It’s not a bad idea to reveal the dates well in advance. Steam connoisseurs know the sales are coming anyway and the dates are less important than announcing which games will be included beforehand. If a player knows that a game they want to buy will likely get a hefty discount in a couple of months, they’ll be less inclined to buy it now. In any case, Steam users now know when they’ll be able to stockpile games for their .

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Valve will replace Big Picture mode with the new Steam Deck UI

The upcoming Steam Deck handheld could shape more than just Valve’s hardware fortunes. According to a Steam forum post from a Valve employee, the console’s user interface will replace Steam’s Big Picture mode, a front-end for your games that’s compatible with bigger displays, TVs and controllers. A slick new UI will probably be welcomed by those who believe the almost decade-old Big Picture mode is on its last legs. In fact, the feature hasn’t really been visually updated much since its launch.

Valve surprised everyone last week by dropping the Steam Deck — a Switch-like hybrid console for PC gaming — out of the blue. Pre-orders were swiftly opened for the device, which comes in three variants with different storage sizes priced at $399, $529 and $649. The Steam Deck features a custom Linux-based SteamOS. As it’s designed to be ported to TVs, it’s not hard to envision the console’s UI becoming a natural successor to Big Picture Mode.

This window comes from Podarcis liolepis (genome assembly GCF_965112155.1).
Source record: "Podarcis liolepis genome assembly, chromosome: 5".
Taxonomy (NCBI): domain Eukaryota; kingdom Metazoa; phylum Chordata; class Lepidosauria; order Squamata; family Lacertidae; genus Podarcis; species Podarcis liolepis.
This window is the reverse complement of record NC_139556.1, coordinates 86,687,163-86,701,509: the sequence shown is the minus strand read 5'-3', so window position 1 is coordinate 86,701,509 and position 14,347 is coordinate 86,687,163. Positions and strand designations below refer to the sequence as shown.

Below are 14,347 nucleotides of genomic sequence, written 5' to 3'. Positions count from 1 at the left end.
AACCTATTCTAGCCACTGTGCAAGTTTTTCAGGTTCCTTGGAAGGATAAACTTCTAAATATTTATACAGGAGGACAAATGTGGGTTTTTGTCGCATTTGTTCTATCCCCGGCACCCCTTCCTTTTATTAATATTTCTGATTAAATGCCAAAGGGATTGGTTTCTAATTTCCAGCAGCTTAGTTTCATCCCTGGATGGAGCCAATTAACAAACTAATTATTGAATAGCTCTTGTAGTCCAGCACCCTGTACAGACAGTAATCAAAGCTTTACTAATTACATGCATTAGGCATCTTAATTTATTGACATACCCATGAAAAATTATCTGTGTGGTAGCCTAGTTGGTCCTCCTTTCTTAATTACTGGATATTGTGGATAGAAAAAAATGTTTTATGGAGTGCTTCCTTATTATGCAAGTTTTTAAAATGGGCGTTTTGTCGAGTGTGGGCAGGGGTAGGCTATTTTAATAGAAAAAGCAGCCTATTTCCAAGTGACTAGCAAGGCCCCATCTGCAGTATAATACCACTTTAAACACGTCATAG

Shedding light on the Steam Deck’s UI for IGN, Valve designer Tucker Spofford said the home screen will let you continue the game you’re playing, see what your friends are doing, see what’s new in the store and your library and get recommendations.

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Valve announces a $1 million ‘CS:GO’ art contest

is on the lookout for new weapon skins, and it’s hoping to entice creators to submit designs with . The company will select 10 original, dream-themed looks. The creators of the winning designs will each receive $100,000 and the skins will be added to the game.

You can send in as many designs as you like and create them either solo or as part of a team. You can also have multiple winning skins.

Artists will still own the rights to their creations — sending in an entry gives Valve a non-exclusive license to use it in . You’ll have until October 21st to submit your designs to the CS:GO Workshop. You’ll need to use a Steam account that’s in good standing (i.e. it hasn’t been limited in any way) which has made at least $5 of Steam purchases. Valve will contact the winners by November 21st.

This is a neat contest with potentially life-changing prizes. The Steam Workshop has been around for a decade. It allows players to upload mods, maps and items for a variety of games — including weapon skins for CS:GO

“Over five million content creators have submitted and published over 20 million new items for a variety of games on Steam, making them available for purchase to millions of gamers around the world,” Valve said. “And, as everyone who plays these games knows — including CS players — many of the most iconic in-game items, maps, and more have been authored by members of the community. The Dreams & Nightmares Content Contest is designed to help further support this community.”